Top UN court orders Israel to prevent genocide in Gaza but stops short of ordering cease-fire
Jan 26, 2024, 7:44 AM
(AP Photo/Peter Dejong, File)
THE HAGUE, Netherlands (AP) — The United Nations’ top court ordered Israel on Friday to do all it can to prevent death, destruction and any acts of genocide in its military offensive in Gaza, but stopped short of ordering a cease-fire.
South Africa alleged that Israel’s campaign in the tiny coastal enclave amounted to genocide in the case, which goes to the core of one of the world’s most intractable conflicts, and had asked the court to order Israel to halt the operation.
While the ruling stopped short of that, it nonetheless constituted an overwhelming rebuke of Israel’s wartime conduct and adds to mounting international pressure to halt the offensive that has killed more than 26,000 Palestinians, decimated vast swaths Gaza, and driven nearly 85% of its 2.3 million people from their homes.
In the highly anticipated decision made by a panel of 17 judges, the International Court of Justice decided not to throw out the case — and ordered six so-called provisional measures to protect Palestinians in Gaza.
Many of the measures were approved by an overwhelming majority of the judges. An Israeli judge voted in favor of two of the six.
“The court is acutely aware of the extent of the human tragedy that is unfolding in the region and is deeply concerned about the continuing loss of life and human suffering,” Joan E. Donoghue, the court’s president, said.
Provisional measures by the world court are legally binding, but it is not clear if Israel will comply with them.
After the ruling, Israeli Prime Minister Benjamin Netanyahu said the fact that the court was willing to discuss the genocide charges was a “mark of shame that will not be erased for generations,” and he vowed to press ahead with the war.
“We will continue to do what is necessary to defend our country and defend our people,” he said. “Like every country, Israel has the basic right to defend itself. The court in the Hague rightfully rejected the outrageous request to take that away from us.”
While the case winds its way through the court, South Africa had asked the judges “as a matter of extreme urgency” to impose provisional measures.
Top of the South African list was a request for the court to order Israel to “immediately suspend its military operations in and against Gaza.” But the court declined to do that.
South Africa also asked for Israel to take “reasonable measures” to prevent genocide and allow access for desperately needed aid.
The court ruled that Israel must do all it can to prevent genocide, including refraining from killing Palestinians or causing harm to them. It also ruled it urgently needs to get basic aid to people in Gaza and that Israel should prevent and punish any incitement to genocide, among other measures. The court said Israel should submit a report on measures taken within a month.
Palestinian Foreign Minister Riyad al-Maliki welcomed “the significant order.”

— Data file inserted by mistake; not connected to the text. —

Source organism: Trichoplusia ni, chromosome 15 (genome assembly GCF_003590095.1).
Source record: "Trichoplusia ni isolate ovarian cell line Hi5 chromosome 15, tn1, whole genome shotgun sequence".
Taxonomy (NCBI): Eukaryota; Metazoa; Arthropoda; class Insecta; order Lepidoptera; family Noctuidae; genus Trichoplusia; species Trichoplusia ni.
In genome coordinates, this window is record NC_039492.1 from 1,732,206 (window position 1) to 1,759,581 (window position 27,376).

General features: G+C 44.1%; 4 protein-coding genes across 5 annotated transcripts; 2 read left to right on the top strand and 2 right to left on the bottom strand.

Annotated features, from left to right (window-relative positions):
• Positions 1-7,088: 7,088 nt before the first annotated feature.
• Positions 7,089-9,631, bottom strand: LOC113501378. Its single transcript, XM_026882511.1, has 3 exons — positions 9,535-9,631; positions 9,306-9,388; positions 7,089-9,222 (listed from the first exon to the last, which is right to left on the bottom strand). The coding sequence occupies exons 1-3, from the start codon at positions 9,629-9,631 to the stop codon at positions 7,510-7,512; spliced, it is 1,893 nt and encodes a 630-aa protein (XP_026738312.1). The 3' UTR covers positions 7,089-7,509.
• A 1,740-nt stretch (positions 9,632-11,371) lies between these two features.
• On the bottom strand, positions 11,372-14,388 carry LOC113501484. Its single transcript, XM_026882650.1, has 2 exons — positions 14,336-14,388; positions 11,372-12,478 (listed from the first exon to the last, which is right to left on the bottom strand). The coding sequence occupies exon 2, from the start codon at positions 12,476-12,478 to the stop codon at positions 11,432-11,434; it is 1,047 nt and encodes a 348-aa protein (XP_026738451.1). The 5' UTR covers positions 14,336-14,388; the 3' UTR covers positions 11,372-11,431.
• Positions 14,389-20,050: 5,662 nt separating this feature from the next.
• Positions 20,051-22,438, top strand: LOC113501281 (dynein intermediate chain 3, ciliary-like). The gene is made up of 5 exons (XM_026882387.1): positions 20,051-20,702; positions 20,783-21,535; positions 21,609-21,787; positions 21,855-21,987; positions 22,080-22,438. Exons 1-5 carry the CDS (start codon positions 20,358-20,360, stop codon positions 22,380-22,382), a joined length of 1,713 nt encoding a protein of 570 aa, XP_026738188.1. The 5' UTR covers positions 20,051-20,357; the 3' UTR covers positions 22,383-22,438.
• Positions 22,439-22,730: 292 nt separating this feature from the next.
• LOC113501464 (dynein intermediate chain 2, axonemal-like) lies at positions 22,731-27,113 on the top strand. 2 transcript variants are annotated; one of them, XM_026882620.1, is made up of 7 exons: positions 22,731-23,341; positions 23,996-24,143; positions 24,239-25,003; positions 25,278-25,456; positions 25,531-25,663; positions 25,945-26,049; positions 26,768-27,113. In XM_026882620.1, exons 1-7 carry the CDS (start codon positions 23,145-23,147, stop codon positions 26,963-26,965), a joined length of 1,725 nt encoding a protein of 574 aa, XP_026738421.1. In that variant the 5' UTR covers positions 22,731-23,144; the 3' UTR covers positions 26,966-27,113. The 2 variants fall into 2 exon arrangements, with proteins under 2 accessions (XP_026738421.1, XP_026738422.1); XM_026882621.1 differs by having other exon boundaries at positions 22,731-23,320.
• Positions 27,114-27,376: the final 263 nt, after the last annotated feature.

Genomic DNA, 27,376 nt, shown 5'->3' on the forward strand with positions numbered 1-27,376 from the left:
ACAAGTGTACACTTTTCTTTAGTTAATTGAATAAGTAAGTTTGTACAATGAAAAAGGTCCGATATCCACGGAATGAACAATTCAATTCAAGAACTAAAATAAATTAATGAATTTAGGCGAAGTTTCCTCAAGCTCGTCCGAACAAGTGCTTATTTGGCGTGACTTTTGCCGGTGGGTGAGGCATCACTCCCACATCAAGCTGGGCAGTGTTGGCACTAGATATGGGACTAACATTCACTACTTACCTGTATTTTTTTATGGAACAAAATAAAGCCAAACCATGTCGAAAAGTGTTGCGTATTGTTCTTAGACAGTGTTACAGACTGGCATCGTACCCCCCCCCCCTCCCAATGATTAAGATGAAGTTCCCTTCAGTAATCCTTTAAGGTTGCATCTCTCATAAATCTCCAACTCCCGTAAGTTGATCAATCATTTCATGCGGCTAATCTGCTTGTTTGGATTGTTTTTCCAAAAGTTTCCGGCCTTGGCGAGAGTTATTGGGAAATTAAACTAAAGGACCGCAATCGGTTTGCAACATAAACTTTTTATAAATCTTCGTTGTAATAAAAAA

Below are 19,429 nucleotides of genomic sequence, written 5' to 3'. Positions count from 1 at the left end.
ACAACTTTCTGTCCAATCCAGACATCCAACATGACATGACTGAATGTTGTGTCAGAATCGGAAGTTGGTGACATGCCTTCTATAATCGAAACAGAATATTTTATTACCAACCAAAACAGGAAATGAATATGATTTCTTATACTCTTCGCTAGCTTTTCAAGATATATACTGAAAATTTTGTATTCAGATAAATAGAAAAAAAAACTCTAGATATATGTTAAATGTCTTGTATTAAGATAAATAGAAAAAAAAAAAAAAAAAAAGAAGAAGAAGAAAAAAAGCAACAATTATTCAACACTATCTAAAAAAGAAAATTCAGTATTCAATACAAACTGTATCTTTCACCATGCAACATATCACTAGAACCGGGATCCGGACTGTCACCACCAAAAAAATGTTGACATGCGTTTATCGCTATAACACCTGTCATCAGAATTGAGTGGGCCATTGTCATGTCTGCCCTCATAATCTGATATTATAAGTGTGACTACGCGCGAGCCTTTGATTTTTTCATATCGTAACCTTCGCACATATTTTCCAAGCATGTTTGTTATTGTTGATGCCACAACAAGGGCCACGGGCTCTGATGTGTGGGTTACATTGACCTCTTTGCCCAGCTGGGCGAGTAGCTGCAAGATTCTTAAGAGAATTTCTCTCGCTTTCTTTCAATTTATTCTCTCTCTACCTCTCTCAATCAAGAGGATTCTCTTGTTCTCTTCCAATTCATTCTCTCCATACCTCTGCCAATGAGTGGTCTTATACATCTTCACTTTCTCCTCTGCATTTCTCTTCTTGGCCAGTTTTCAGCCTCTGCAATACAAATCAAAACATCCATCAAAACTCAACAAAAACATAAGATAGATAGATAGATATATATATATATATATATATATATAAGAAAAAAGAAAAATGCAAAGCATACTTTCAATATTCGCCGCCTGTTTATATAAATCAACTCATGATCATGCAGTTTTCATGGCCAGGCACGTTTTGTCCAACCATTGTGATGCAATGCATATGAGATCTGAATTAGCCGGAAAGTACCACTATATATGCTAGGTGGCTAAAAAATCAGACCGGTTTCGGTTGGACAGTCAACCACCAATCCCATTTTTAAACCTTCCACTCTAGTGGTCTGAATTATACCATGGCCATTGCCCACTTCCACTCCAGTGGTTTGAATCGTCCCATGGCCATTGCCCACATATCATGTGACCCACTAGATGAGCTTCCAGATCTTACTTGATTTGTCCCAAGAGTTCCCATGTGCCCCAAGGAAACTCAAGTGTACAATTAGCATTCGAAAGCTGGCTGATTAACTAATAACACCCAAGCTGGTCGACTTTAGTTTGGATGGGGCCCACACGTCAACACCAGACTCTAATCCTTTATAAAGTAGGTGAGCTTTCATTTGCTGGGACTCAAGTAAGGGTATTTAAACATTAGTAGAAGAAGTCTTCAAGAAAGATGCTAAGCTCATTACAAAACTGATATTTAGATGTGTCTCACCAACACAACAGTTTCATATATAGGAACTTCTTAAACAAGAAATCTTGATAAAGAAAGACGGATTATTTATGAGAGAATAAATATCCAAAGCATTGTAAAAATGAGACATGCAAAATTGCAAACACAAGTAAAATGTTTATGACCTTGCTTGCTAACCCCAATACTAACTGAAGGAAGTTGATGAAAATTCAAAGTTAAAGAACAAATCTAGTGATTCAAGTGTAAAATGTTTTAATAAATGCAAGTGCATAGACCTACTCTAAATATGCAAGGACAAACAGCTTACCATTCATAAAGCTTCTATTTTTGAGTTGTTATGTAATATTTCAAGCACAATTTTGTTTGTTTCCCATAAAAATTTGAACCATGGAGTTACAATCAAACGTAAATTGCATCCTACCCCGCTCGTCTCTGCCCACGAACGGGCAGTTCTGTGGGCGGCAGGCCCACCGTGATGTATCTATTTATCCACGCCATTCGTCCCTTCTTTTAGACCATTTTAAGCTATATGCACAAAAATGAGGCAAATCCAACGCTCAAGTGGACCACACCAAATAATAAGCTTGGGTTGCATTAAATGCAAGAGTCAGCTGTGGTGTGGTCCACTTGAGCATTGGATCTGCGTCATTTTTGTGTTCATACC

He said that the judges “ruled in favor of humanity and international law.”
The South African minister for international relations, Naledi Pandor, said outside the court that Israel can’t effectively implement the measures ordered without a cease-fire.
Israel often boycotts international tribunals and U.N. investigations, saying they are unfair and biased. But this time, it took the rare step of sending a high-level legal team — a sign of how seriously it regards the case.
Israel launched its massive air and ground assault on Gaza after Hamas militants stormed through Israeli communities on Oct. 7 killing some 1,200 people, mainly civilians, and abducting another 250.
More than 26,000 Palestinians have been killed, the Health Ministry in the Hamas-run enclave said on Friday. The ministry does not differentiate between combatants and civilians in its death toll, but has said about two-thirds of those killed were women and children.
The Israeli military claims at least 9,000 of those killed in the nearly four-month conflict are Hamas militants.
U.N. officials have expressed fears that even more people could die from disease, with at least one-quarter of the population facing starvation.
How the U.S., Israel’s top ally, responds to any order will be key, since it wields veto power at the U.N. Security Council and thus could block measures there aimed at forcing Israel’s compliance.
The U.S. has said Israel has the right to defend itself, but also spoken about the need for the country to protect civilians in Gaza and allow more aid in.
The genocide case strikes at the national identity of Israel, which was founded as a Jewish state after the Nazi slaughter of 6 million Jews during World War II.
South Africa’s own identity is key to it bringing the case. Its governing party, the African National Congress, has long compared Israel’s policies in Gaza and the West Bank to its own history under the apartheid regime of white minority rule, which restricted most Black people to “homelands” before ending in 1994.
Casert reported from Brussels. Associated Press writers Josef Federman in Jerusalem and Gerald Imray in Cape Town, South Africa, contributed to this report.